George Packer is a staff writer at The New Yorker and the author of The Assassins Gate: America in Iraq, a book that received several prizes. Packer’s other non-fiction books include, The Village of Waiting and Blood of the Liberals, the latter winning the 2001 Robert F. Kennedy Book Award. He is also the author of two novels, The Half Man and Central Square.
Packer’s latest book, The Unwinding: An Inner History of the New America, is a work of non-fiction that attempts to document the massive political and economic changes that have taken place in the last three decades in the United States.
The narrative follows the successes and failures of various individuals from across America, which includes: Dean Price, the son of a tobacco farmer and an evangelist for a green economy in the rural South; Tammy Thomas, a Rust Belt factory worker trying to survive the financial collapse of Youngstown, Ohio; and Peter Thiel, a Silicon Valley billionaire, who questions the true worth of the technology economy.
Packer gives us these tales without opinion or commentary. Instead, he simply lets the reader make their own judgments from the stories he provides us with. If this literary style of journalism is subtly trying to push a polemic at the reader, it might be summarised thus: the Roosevelt Republic that reigned for over half a century— building institutions, creating a prosperous middle class, devising a strong sense of camaraderie among the population and an honest work ethic, where physical things were made and sold— has been replaced by a fictitious economy that exists on bogus credit ratings, and mind numbing consumption, that isolates individuals from what one might define as a decent society.
In this process the gap between rich and poor has become ever wider, and millions of US citizens, who were once members of the middle class, have now slid into a permanent state of poverty. I spoke to Packer about this ‘unwinding’ process.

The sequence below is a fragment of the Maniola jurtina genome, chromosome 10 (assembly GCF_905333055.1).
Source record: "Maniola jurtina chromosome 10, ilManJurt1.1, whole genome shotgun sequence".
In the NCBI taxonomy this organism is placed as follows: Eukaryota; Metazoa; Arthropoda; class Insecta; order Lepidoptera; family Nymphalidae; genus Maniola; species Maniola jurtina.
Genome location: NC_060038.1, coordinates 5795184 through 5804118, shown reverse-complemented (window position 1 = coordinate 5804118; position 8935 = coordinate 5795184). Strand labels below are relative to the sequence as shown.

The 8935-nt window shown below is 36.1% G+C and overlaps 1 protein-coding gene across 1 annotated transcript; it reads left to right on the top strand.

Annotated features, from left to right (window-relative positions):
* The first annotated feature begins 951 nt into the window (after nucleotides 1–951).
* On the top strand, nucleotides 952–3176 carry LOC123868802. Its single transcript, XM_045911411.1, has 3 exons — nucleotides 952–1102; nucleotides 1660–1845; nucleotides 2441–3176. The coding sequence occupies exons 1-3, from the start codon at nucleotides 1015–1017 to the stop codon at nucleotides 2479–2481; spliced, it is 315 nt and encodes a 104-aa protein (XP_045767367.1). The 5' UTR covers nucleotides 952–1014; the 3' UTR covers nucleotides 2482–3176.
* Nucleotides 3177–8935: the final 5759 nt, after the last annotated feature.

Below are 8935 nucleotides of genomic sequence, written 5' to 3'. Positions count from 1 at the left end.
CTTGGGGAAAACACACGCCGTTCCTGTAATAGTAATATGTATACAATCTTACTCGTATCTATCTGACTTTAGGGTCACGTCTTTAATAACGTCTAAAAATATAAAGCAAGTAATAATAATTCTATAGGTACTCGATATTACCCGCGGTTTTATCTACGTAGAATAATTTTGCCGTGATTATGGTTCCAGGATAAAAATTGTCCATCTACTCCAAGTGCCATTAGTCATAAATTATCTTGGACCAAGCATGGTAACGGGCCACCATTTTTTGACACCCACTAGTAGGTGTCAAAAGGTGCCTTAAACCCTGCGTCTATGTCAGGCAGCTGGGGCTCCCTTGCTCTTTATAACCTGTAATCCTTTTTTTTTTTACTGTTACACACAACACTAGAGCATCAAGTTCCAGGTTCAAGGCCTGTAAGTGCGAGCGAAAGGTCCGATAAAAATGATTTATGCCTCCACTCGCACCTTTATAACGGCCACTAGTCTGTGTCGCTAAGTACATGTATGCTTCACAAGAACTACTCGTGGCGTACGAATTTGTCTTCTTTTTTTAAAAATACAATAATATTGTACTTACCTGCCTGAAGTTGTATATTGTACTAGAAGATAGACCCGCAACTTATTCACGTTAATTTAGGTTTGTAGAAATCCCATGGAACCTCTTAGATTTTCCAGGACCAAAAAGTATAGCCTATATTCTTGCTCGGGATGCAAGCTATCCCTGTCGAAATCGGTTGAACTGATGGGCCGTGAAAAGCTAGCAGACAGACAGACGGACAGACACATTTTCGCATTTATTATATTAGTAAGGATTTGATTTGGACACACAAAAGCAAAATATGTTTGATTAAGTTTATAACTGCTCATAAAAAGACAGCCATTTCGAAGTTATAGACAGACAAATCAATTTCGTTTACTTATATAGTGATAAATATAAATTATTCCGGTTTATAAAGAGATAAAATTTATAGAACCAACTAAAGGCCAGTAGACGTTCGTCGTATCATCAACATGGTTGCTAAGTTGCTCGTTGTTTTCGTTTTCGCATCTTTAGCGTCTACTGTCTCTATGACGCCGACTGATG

Why do you think that the ‘unwinding’ is a very natural process that seems to repeat itself in American history?
It’s maybe particular to American history, although I wouldn’t say it’s the only place that it happens recurrently. But because we are such a big rambunctious and individualistic democracy, we are always close to flying apart. In the prologue to my book I mention three cases where this unwinding process happens: the first being right after the founding of the country, which was meant to be a cross between an Athenian and a Roman democracy.
But what we actually ended up with is this political party driven squabble, which is essentially just a big commercial democracy, with different factions and interests who are all fighting. It turned out not to be as dignified as what the founders had originally envisioned. That then led to the second catastrophe: the Civil War, where there were huge chunks of the country breaking off, and it took half a million dead men to bring it back together. Then there was the third case: the stock market crash of 1929, which came at the climax of this wild spree of speculation and consumption in the 1920s. This led to a welfare state, and the cooperation of the post-war middle class boom. I’m just looking at how the different periods of fractiousness have resolved themselves, because I think we are in such a period now.
You also say that while this unwinding process brings freedom, it also brings with it illusions. Can you speak about what they are exactly?
The illusions are that you can make it on your own, and that anyone can do it if they have the talent and the determination. It’s this old American idea that has never been true, and it never will be. Because we are not alone, and there is always some institution, or some channel for upward movement. This myth leads to a lot of heartbreak, failure and personal disasters.
Just look at all the bankruptcies we have seen over the last few years: families breaking up, businesses failing, people losing their jobs, and their homes. The countryside is littered with the debris of people’s aspirations coming up against circumstances. Now of course freedom for more people is a good thing. But I think we have maximized what freedom can bring, and we have begun to see the dark side of it.
The book references Reagan’s name a number of times, in terms of economic history. How do you view Reagan’s legacy as a president?
The two most important presidents of the 20th century, I believe, are FDR and Reagan. Both of them moved in very different directions. FDR created various structures, like Glass Steagall, Federal Credit, and public works projects. All of which supported the aspirations of ordinary people.
Reagan on the other hand, signalled that the government was going to get out of the way. Because as he famously said, ‘the government isn’t the solution to the problem, the government is the problem’. That was one of the most important sentences in 20th century American politics.